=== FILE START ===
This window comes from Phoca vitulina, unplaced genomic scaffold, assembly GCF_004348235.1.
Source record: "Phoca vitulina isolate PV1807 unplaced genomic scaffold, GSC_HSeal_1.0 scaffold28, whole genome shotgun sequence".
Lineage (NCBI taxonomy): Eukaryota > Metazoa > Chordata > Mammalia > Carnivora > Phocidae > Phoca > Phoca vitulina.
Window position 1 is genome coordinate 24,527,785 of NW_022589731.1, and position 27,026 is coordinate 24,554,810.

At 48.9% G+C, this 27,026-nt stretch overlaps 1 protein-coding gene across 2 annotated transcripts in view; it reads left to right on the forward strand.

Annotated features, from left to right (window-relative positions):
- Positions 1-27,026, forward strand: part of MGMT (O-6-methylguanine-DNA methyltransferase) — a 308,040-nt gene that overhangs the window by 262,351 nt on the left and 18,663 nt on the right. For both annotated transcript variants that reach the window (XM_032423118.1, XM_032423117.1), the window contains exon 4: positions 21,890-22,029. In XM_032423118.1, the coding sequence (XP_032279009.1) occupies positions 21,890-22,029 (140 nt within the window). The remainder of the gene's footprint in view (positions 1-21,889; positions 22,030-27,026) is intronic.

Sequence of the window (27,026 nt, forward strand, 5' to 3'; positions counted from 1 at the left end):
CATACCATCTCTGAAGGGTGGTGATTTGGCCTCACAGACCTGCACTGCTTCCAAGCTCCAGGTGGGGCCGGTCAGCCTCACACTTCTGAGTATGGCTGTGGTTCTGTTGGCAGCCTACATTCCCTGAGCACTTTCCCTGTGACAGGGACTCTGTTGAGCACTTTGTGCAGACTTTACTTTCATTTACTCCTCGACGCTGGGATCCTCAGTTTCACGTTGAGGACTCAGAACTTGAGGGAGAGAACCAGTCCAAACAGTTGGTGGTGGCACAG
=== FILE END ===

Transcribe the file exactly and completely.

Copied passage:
This window comes from Phoca vitulina, unplaced genomic scaffold, assembly GCF_004348235.1.
Source record: "Phoca vitulina isolate PV1807 unplaced genomic scaffold, GSC_HSeal_1.0 scaffold28, whole genome shotgun sequence".
Lineage (NCBI taxonomy): Eukaryota > Metazoa > Chordata > Mammalia > Carnivora > Phocidae > Phoca > Phoca vitulina.
Window position 1 is genome coordinate 24,527,785 of NW_022589731.1, and position 27,026 is coordinate 24,554,810.

At 48.9% G+C, this 27,026-nt stretch overlaps 1 protein-coding gene across 2 annotated transcripts in view; it reads left to right on the forward strand.

Annotated features, from left to right (window-relative positions):
- Positions 1-27,026, forward strand: part of MGMT (O-6-methylguanine-DNA methyltransferase) — a 308,040-nt gene that overhangs the window by 262,351 nt on the left and 18,663 nt on the right. For both annotated transcript variants that reach the window (XM_032423118.1, XM_032423117.1), the window contains exon 4: positions 21,890-22,029. In XM_032423118.1, the coding sequence (XP_032279009.1) occupies positions 21,890-22,029 (140 nt within the window). The remainder of the gene's footprint in view (positions 1-21,889; positions 22,030-27,026) is intronic.

Sequence of the window (27,026 nt, forward strand, 5' to 3'; positions counted from 1 at the left end):
CATACCATCTCTGAAGGGTGGTGATTTGGCCTCACAGACCTGCACTGCTTCCAAGCTCCAGGTGGGGCCGGTCAGCCTCACACTTCTGAGTATGGCTGTGGTTCTGTTGGCAGCCTACATTCCCTGAGCACTTTCCCTGTGACAGGGACTCTGTTGAGCACTTTGTGCAGACTTTACTTTCATTTACTCCTCGACGCTGGGATCCTCAGTTTCACGTTGAGGACTCAGAACTTGAGGGAGAGAACCAGTCCAAACAGTTGGTGGTGGCACAG